Trying to define the Byzantine style only from an architectural point of view one may sorely miss its deep spiritual meaning. Looking only superficial one might think that this style is stuck in thousand year old formal representation, not keeping the pace with all the discoveries in the science and the psychology of the building. But I am asking you: how many times visiting a gothic building you felt that the acute angles and sore heights are quite intimidating, not protective? How many of the modern, original and impressive temples designed by famous architects are not helping you find peace to pray? On the other hand, the architectural language employed by Orthodoxy is aimed to induce the opposite, to produce a feeling of protection and familiarity that can render anyone entering the church into a state of peaceful prayer.
The Byzantine style tries to create an island of harmony secluded from the outside world, a replica of the promised Kingdom, where saints and martyrs dwelling with the angels give praise to God. This is the Triumphant Church, depicted by the iconographers on every inch of the walls. We, the Militant Church, are inspired and strengthen by their presence as we enter, participate or leave the church.
When stepping into an Orthodox Church the first space we encounter, the Exo-narthex, the outside colonnade, is just a announcement of the entrance, a place of awareness and gathering. Once we enter in the Narthex, a place considered not yet restored, we are asked, through the presence of the Old Testament scenes of the murals, to leave the outside world and our earthly thoughts behind us.
The next step is leading us into the place of prayer, the Nave, where the saints on the walls invite all the Christians to participate in the Mysteries of our Church. The Cradle vault (the half cylinder ceiling of the nave) and the groin vaults of the lateral colonnades (intersection of two half cylinders) are a reminder of the motherly protection of the Theotokos as well as the Arch of the Covenant between God and Noah.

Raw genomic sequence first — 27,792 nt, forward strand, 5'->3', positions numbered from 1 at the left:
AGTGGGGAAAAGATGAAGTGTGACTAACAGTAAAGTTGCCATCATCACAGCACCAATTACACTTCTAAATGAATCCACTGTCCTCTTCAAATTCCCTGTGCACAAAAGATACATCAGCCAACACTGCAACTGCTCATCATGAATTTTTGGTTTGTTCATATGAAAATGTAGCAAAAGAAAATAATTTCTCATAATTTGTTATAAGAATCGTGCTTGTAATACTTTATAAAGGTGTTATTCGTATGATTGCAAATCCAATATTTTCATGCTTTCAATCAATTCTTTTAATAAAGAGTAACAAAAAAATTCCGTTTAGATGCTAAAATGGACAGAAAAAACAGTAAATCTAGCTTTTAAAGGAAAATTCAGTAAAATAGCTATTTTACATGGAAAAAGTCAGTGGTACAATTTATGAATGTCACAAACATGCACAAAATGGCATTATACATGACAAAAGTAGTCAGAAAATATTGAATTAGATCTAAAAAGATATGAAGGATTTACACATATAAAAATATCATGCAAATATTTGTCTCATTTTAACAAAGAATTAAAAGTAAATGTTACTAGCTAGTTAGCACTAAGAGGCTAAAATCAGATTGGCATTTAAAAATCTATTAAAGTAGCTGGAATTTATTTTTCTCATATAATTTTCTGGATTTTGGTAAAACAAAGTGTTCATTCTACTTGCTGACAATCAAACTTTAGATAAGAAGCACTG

From a simple cross plan, the building blooms into a cross in square play of volumes. Following a brilliant architectural layout dating back to the 9th century, the Dome is placed in the center of the liturgical space, from where Christ Pantokrator, the Creator of all things, is blessing the whole creation, and holds the church fast from Heavens. Underneath Him, the angels and prophets are announcing His second coming, while the four Evangelists, depicted on the pendentives (the spherical triangles at the base of the dome), spread His Gospel in all the four corners of the world.
The rounded apses on the sides of the Nave are the places that the monks, starting at Mount Athos, have dedicated to the choirs. The alternative responses (antiphony) coming from both choirs adorn the long vigil nights, Sundays or regular weekday services. The form of the apses with the conch on the top naturally amplifies the voices. The Stasidia that are furnishing the apses are part of the church architecture, as they were the only sitting allowed in church. Many times the stasidia are also found alongside the walls of the Nave.
The most sacred place of the church, the Altar, is seen the first moment when one enters the nave, being the highest place in the church. The altar is always oriented toward the East in anticipation of Christ’s return.
The altar has several symbolical meanings. First the altar is the dwelling place of God, the continuation of the Holy of the Holies from the Jewish Temple. This is the place were the Holy Mysteries take place and the grace of God is imparted to all the people. The altar is also Golgotha, the Hill of the passions, the place were Christ sacrificed Himself for the life of the World, that we remember when we bring the offerings of bread and wine in the altar during the Great Entrance. Finally the altar is also the Tomb of Christ exulting life to the entire world. From the Altar’s walls, the Holy Fathers are concelebrating with the priest the Holy Liturgy, and, above them all, the Mother of God, the Theotokos, is opening her arms to embrace us all.
Between the Altar and the Nave, at the border between the two worlds, stands the Iconostasis wall as an indication that the Mysteries of God are not to be seen with earthly eyes. It is the most specific element of the entire byzantine architecture, not missing from any Orthodox church no matter how traditional or not the building is.
All these Byzantine church elements are also part of our new church that is almost complete now, waiting to open its doors to us all. We all worked hard as a parish to see it finished. But looking back the last four years I understood that building a Byzantine church nowadays is not an occasion for vanity but a totally humbling experience because it takes more than human efforts to see it through. Working form the very beginning with resources far from being realistic, we have witnessed many miracles along the way. Without them we would still be looking at our dream on a colored piece of paper. We are not finished yet, there is still much to do. But give praise to God, He was, He is and He will be always with us!
Presbytera Mirela Tudora